Review: Not Quite Crazy by Catherine Bybee

Posted June 4, 2018 by Holly in Reviews | 1 Comment

Review: Not Quite Crazy by Catherine BybeeReviewer: Holly
Not Quite Crazy (Not Quite, #6) by Catherine Bybee
Series: Not Quite #6
Published by Montlake Romance
Publication Date: March 6, 2018
Point-of-View: Third
Genres: Contemporary Romance
Pages: 315
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two-half-stars

From New York Times bestselling author Catherine Bybee comes the sixth novel in the warm and witty Not Quite series.

No one drives in New York City. Everyone knows that, including California transplant Rachel Price. But that doesn’t stop her from driving into the city. From Connecticut. Every single morning. Rain or shine…or snow.

When she runs the charismatic and good-looking Jason Fairchild off the road, their immediate spark is met with bad timing. There is also one tiny little detail: Jason is her boss. And a woman as intelligent and dedicated to her career as Rachel knows not to date her boss.

As CEO of a private jet company, Jason Fairchild is more used to flying than driving. But if he hadn’t chosen to drive home one night, he wouldn’t have met the slowest—and most irresistible—driver in the entire metro area. Jason has never had time for love. Or dating. Or really anything that doesn’t involve work. But when he finds out that Rachel is the newest superstar in his marketing department, he can’t help wondering if fate has other plans…

Not Quite Crazy the sixth book Bybee’s Not Quite series. I didn’t read any of the previous ones. I don’t feel like I missed out on much by skipping the other books, though the “happy couples want everyone happy” bits got kind of annoying.

I really liked Rachel and Jason together. She has guardianship of her deceased best friend’s son, Owen, and I really liked him as well. The three of them together had a great family relationship. Sadly, there wasn’t enough of Rachel and Jason, nor the three of them together to make this work.

Neither of the central conflicts of the plot worked for me.

1) Jason is the owner of the company and therefore Rachel’s boss. This was problematic in that it was never properly explored. Rachel has major concerns – legitimate ones – that she could lose her job if their relationship goes sour. She worries she’ll be thought less of by her peers and that her work won’t be taken seriously. Jason agrees she’s right to have concerns and even discusses with his brother (and business partner) how the company lawyers would advise against a relationship, and yet he still pushes for a relationship. Something about the way it was done really bothered me. The power imbalance really stood out, and I never felt like Rachel had a choice in the matter. She told Jason no, he did it anyway, the end.

and

2) Owen’s father’s family wants custody of him. I admit I’m not an expert when it comes to family law, but I had a major problem with the way the custody aspect was handled. Rachel was given guardianship in California as stated in her best friend’s will. Then paternal grandparents show up and say they want custody. Owen is 15. He’s never met them before. She agrees to move from CA to CT to be closer to them in order to avoid a court battle for custody, though it the father’s family never actually tried to go for custody. They just threatened and she moved. She claims grandparents would get custody over her no matter what so she has to keep them happy. But, she has guardianship! He’s never met the grandparents. He’s only seen dad a couple times in his life. And he’s 15! He can decide for himself where he wants to live. Regardless of that, however, unless I missed something major, Rachel hasn’t explored her rights as guardian through any legal channels. There’s a brief mention of an attorney advising her to keep in contact with the grandparents, but that’s it. She hasn’t hired an attorney or done any research. Similarly, the grandparents didn’t go through any legal channels to gain custody. They threatened to, which was enough to make Rachel move closer to them, but that’s it. The whole thing seemed contrived and silly.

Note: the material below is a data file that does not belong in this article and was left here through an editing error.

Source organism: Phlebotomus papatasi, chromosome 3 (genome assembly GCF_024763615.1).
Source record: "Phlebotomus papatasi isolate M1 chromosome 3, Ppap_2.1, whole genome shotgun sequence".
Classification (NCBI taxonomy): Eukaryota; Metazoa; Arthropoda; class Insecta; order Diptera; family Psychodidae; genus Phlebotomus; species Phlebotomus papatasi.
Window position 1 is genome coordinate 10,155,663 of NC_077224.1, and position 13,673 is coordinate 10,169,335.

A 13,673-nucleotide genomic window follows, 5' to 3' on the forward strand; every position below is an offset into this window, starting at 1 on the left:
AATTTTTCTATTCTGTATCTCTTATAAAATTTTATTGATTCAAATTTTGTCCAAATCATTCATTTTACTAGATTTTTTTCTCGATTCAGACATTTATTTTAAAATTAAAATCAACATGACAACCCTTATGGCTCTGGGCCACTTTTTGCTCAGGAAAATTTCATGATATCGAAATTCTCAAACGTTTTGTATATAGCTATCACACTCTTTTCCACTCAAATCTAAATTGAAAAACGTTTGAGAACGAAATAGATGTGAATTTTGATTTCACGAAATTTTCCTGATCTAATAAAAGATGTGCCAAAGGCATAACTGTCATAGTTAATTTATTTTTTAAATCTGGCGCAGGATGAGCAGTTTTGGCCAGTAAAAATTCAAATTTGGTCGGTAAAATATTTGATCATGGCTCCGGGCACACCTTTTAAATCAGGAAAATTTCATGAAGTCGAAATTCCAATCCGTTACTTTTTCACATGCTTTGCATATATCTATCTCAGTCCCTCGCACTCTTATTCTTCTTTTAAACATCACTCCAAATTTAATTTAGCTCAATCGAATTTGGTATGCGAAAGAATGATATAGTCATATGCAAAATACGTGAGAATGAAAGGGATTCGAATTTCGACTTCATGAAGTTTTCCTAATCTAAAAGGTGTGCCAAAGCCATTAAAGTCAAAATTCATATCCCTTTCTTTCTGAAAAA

The hearing at the end worked much better for me, but still. I didn’t really buy into such a flimsy reason for Rachel to be in CT or for her natural concerns about dating her boss to be pushed aside in favor of the “emergency” with Owen. I did enjoy Bybee’s writing, however, so I may try another book of hers in the future.

2.5 out of 5

Not Quite

two-half-stars


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One response to “Review: Not Quite Crazy by Catherine Bybee

  1. CelineB

    I had the same criticisms of the book. I also thought it had an overall icky feeling with the way it kept bringing up race. The grandparents think the heroine can’t raise their grandson because she’s white, yet they had no contact with him while his white mother was raising him? I needed their perspective to make that seem plausible. Plus the way she seemed to show their family as snobby as opposed to the good, rich, white hero’s family. I think the author wanted to make a point about family transcending race and even biology, but the story was just way too shallow to support that lesson. I liked the rest of the series to some extent and other of Bybee’s books quite a bit, so I was pretty disappointed in this one.

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